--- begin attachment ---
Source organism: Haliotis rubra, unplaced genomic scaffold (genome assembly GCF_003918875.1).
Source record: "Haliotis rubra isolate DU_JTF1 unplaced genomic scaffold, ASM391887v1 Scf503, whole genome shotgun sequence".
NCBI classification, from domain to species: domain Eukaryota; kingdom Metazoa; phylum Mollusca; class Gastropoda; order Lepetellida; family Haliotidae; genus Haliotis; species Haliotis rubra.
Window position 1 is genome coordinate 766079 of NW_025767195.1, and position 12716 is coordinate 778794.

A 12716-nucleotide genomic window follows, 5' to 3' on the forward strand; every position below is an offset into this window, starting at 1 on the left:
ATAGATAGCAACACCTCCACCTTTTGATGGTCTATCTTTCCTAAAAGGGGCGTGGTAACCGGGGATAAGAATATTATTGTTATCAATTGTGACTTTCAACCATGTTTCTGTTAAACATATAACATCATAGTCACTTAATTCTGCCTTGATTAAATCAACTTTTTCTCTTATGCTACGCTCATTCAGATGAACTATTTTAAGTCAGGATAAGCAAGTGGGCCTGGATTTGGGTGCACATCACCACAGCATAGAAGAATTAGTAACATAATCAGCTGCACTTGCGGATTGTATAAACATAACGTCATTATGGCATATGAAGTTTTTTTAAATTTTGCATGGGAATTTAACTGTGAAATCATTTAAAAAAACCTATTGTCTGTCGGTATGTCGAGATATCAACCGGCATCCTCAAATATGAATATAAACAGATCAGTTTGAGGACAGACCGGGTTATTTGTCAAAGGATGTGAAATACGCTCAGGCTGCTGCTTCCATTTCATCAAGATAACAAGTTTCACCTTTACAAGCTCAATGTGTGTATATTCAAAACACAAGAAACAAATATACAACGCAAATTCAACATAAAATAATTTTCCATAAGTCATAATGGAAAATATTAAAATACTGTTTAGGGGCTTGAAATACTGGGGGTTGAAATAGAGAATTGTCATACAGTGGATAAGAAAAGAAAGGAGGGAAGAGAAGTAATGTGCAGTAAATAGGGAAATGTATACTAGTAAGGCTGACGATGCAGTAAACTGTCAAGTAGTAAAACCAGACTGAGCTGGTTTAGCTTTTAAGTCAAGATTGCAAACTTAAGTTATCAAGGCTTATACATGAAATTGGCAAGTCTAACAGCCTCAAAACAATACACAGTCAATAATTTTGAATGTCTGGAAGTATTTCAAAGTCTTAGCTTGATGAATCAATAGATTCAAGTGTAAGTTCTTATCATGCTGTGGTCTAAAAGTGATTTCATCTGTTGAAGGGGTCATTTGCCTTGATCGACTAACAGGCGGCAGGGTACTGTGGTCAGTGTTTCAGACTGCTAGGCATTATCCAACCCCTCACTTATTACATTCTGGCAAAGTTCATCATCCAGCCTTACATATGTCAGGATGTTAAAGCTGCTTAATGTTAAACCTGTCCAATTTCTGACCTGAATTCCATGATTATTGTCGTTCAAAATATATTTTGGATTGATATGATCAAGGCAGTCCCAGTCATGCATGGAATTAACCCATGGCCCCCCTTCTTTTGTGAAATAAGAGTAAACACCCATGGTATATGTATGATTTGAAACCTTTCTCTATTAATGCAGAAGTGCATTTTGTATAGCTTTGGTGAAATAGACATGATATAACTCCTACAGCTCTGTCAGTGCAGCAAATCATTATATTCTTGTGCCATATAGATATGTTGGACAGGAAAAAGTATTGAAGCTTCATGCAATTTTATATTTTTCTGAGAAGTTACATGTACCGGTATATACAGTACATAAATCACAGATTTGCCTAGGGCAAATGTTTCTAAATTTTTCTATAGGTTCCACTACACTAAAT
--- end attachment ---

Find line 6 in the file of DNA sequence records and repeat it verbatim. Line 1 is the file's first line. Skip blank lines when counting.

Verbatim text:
ATAGATAGCAACACCTCCACCTTTTGATGGTCTATCTTTCCTAAAAGGGGCGTGGTAACCGGGGATAAGAATATTATTGTTATCAATTGTGACTTTCAACCATGTTTCTGTTAAACATATAACATCATAGTCACTTAATTCTGCCTTGATTAAATCAACTTTTTCTCTTATGCTACGCTCATTCAGATGAACTATTTTAAGTCAGGATAAGCAAGTGGGCCTGGATTTGGGTGCACATCACCACAGCATAGAAGAATTAGTAACATAATCAGCTGCACTTGCGGATTGTATAAACATAACGTCATTATGGCATATGAAGTTTTTTTAAATTTTGCATGGGAATTTAACTGTGAAATCATTTAAAAAAACCTATTGTCTGTCGGTATGTCGAGATATCAACCGGCATCCTCAAATATGAATATAAACAGATCAGTTTGAGGACAGACCGGGTTATTTGTCAAAGGATGTGAAATACGCTCAGGCTGCTGCTTCCATTTCATCAAGATAACAAGTTTCACCTTTACAAGCTCAATGTGTGTATATTCAAAACACAAGAAACAAATATACAACGCAAATTCAACATAAAATAATTTTCCATAAGTCATAATGGAAAATATTAAAATACTGTTTAGGGGCTTGAAATACTGGGGGTTGAAATAGAGAATTGTCATACAGTGGATAAGAAAAGAAAGGAGGGAAGAGAAGTAATGTGCAGTAAATAGGGAAATGTATACTAGTAAGGCTGACGATGCAGTAAACTGTCAAGTAGTAAAACCAGACTGAGCTGGTTTAGCTTTTAAGTCAAGATTGCAAACTTAAGTTATCAAGGCTTATACATGAAATTGGCAAGTCTAACAGCCTCAAAACAATACACAGTCAATAATTTTGAATGTCTGGAAGTATTTCAAAGTCTTAGCTTGATGAATCAATAGATTCAAGTGTAAGTTCTTATCATGCTGTGGTCTAAAAGTGATTTCATCTGTTGAAGGGGTCATTTGCCTTGATCGACTAACAGGCGGCAGGGTACTGTGGTCAGTGTTTCAGACTGCTAGGCATTATCCAACCCCTCACTTATTACATTCTGGCAAAGTTCATCATCCAGCCTTACATATGTCAGGATGTTAAAGCTGCTTAATGTTAAACCTGTCCAATTTCTGACCTGAATTCCATGATTATTGTCGTTCAAAATATATTTTGGATTGATATGATCAAGGCAGTCCCAGTCATGCATGGAATTAACCCATGGCCCCCCTTCTTTTGTGAAATAAGAGTAAACACCCATGGTATATGTATGATTTGAAACCTTTCTCTATTAATGCAGAAGTGCATTTTGTATAGCTTTGGTGAAATAGACATGATATAACTCCTACAGCTCTGTCAGTGCAGCAAATCATTATATTCTTGTGCCATATAGATATGTTGGACAGGAAAAAGTATTGAAGCTTCATGCAATTTTATATTTTTCTGAGAAGTTACATGTACCGGTATATACAGTACATAAATCACAGATTTGCCTAGGGCAAATGTTTCTAAATTTTTCTATAGGTTCCACTACACTAAAT